In the context of the ecumenical dialogues which have taken place after the Second Vatican Council, few topics have generated as much discussion and reflection as that of the papacy. What has been the function of this service of unity? What are the foundations of its existence? What are its unrelinquishable elements which cannot change? What can be renewed in the manner in which the office is carried out?
John Paul II's encyclical "On Commitment to Ecumenism" (Ut unum sint) inspired these essays originally presented at a symposium in Rome. In this encyclical the Bishop of Rome recognizes the difficulty that the Petrine office holds for many on the ecumenical journey and exhorts Church leaders and theologians to engage [him] in a patient and fraternal dialogue on his ministry. This symposium was the first attempt to begin this dialogue in Rome with theologians from many Christian traditions: the oriental and orthodox, the Anglican, Lutheran, Reformed, Methodist, Baptist and Free Church traditions.
The contributors are all theologians and historians who have been involved in the official dialogues of their Churches or with the dialogue process of the Faith and Order Commission of the World Council of Churches.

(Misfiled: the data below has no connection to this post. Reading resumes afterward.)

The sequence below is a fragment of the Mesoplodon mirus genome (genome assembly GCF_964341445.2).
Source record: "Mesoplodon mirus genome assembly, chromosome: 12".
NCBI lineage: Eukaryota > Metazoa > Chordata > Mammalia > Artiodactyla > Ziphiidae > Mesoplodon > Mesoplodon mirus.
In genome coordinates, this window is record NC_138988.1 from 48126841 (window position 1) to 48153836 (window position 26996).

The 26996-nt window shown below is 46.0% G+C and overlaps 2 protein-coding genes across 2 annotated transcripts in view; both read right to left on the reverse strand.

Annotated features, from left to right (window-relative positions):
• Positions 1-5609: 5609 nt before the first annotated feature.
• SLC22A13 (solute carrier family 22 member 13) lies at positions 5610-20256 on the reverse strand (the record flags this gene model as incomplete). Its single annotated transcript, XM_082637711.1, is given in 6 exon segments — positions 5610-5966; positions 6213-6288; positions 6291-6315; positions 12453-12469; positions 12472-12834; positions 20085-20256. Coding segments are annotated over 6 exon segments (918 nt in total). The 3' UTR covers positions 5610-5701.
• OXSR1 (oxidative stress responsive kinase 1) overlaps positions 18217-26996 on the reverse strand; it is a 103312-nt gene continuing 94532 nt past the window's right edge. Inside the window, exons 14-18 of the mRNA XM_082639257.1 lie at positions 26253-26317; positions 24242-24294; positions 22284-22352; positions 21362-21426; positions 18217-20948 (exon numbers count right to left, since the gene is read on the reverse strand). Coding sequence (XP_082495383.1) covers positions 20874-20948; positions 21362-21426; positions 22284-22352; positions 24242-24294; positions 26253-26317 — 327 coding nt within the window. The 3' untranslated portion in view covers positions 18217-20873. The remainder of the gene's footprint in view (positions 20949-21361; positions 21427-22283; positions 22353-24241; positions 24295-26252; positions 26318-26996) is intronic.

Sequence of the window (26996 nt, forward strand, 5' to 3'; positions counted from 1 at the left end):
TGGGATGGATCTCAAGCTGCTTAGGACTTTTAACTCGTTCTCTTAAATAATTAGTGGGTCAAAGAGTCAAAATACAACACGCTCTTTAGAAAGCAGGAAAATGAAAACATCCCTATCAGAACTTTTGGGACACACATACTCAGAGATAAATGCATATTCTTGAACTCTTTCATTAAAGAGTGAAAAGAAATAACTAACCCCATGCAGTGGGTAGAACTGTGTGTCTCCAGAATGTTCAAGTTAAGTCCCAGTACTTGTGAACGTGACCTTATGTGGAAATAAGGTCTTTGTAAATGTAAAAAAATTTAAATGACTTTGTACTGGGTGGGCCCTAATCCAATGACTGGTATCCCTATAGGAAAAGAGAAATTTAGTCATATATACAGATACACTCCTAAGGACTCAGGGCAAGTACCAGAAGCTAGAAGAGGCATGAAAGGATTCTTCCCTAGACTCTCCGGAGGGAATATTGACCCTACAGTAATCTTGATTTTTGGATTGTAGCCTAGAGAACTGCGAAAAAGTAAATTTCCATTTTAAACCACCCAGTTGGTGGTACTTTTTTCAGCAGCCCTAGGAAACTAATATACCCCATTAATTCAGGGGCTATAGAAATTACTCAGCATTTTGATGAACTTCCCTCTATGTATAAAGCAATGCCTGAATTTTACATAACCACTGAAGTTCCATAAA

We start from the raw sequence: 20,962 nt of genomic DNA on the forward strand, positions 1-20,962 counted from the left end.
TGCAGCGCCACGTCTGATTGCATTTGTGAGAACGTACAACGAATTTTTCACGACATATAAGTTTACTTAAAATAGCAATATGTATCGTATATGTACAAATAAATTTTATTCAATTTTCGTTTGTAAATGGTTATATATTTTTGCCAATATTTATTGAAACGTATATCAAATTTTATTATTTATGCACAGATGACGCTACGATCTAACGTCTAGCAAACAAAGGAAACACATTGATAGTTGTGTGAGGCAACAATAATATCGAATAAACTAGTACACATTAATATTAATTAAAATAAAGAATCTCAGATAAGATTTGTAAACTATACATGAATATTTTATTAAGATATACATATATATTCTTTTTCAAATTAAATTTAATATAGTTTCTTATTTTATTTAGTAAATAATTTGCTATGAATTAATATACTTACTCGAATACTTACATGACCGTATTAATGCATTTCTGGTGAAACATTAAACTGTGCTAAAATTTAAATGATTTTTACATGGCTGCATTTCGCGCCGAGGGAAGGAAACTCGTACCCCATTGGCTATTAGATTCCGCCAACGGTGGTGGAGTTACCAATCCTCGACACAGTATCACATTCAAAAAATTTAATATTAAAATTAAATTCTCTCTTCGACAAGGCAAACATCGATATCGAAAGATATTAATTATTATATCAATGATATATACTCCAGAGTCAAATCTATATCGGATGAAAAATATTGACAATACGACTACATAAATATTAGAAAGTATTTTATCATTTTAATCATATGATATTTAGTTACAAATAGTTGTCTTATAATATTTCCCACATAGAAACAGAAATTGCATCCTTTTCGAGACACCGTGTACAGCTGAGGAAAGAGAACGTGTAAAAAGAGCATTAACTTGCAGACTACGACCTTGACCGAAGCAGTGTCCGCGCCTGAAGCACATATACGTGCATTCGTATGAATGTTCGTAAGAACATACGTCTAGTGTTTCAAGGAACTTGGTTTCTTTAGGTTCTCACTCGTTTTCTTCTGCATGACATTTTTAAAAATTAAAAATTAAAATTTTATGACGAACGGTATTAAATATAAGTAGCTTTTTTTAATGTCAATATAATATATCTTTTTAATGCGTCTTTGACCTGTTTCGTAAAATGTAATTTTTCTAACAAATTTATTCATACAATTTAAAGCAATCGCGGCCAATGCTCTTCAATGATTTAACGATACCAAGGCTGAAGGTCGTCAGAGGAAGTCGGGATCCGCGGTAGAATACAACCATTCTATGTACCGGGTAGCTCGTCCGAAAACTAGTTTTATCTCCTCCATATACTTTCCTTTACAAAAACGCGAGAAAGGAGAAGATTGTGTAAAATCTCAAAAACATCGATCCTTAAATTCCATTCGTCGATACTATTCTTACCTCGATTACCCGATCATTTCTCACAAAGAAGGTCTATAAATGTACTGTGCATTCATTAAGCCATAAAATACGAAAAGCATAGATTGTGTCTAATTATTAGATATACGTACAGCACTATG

Articles and their contributors are: Introduction, by Pierre Duprey; Historical Considerations Concerning the Problem of the Primacy, by Klaus Schatz, SJ; ‘Suprema auctoritas ideo ab omne errore immunis:’ The Lutheran Approach to Primacy, by Harding Meyer; Primacy and Unity: An Anglican Contribution to a Patient and Fraternal Dialogue, by John Hind; ‘The Gift Which He on One Bestows, We All Delight to Prove’: A Possible Methodist Approach to a Ministry of Primacy in the Circulation of Love and Truth, by Geoffrey Wainwright; The Primacy of the Successor of the Apostle St. Peter from the Point of View of the Oriental Orthodox Churches, by Mesrob K. Krikorian; Papal Primacy in Eastern and Western Patristic Theology: Its Interpretation in the Light of Contemporary Culture, by Dumitru Popescu; Primacy in the Church: An Orthodox Approach, by Metropolitan John (Zizioulas) of Pergamon; Conciliarity-Primacy in a Russian Orthodox Perspective, by Nicolas Lossky; The Ministry of Unity and the Common Witness of the Churches Today, by Lukas Vischer; The Petrine Ministry and the Unity of the Church: A Baptist Perspective, by Erich Geldbach; Trinity, Unity, Primacy on the Trinitarian Nature of Unity and Its Implications for the Question of Primacy, by Miroslav Volf; The Ecumenical Kairos and the Primacy, by Jean-Marie R. Tillard, OP; and Afterword, by James F. Puglisi.
James F. Puglisi, SA, is director of the Centro Pro Unione, Rome and professor of ecumenical theology at the Pontifical University of St. Thomas Aquinas-Angelicum, Pontifical Atheneum, San Anselmo, Rome and the Institute of Ecumenical Studies, Venice. He is the author of the Process of Admission to Ordained Ministry series published by The Liturgical Press.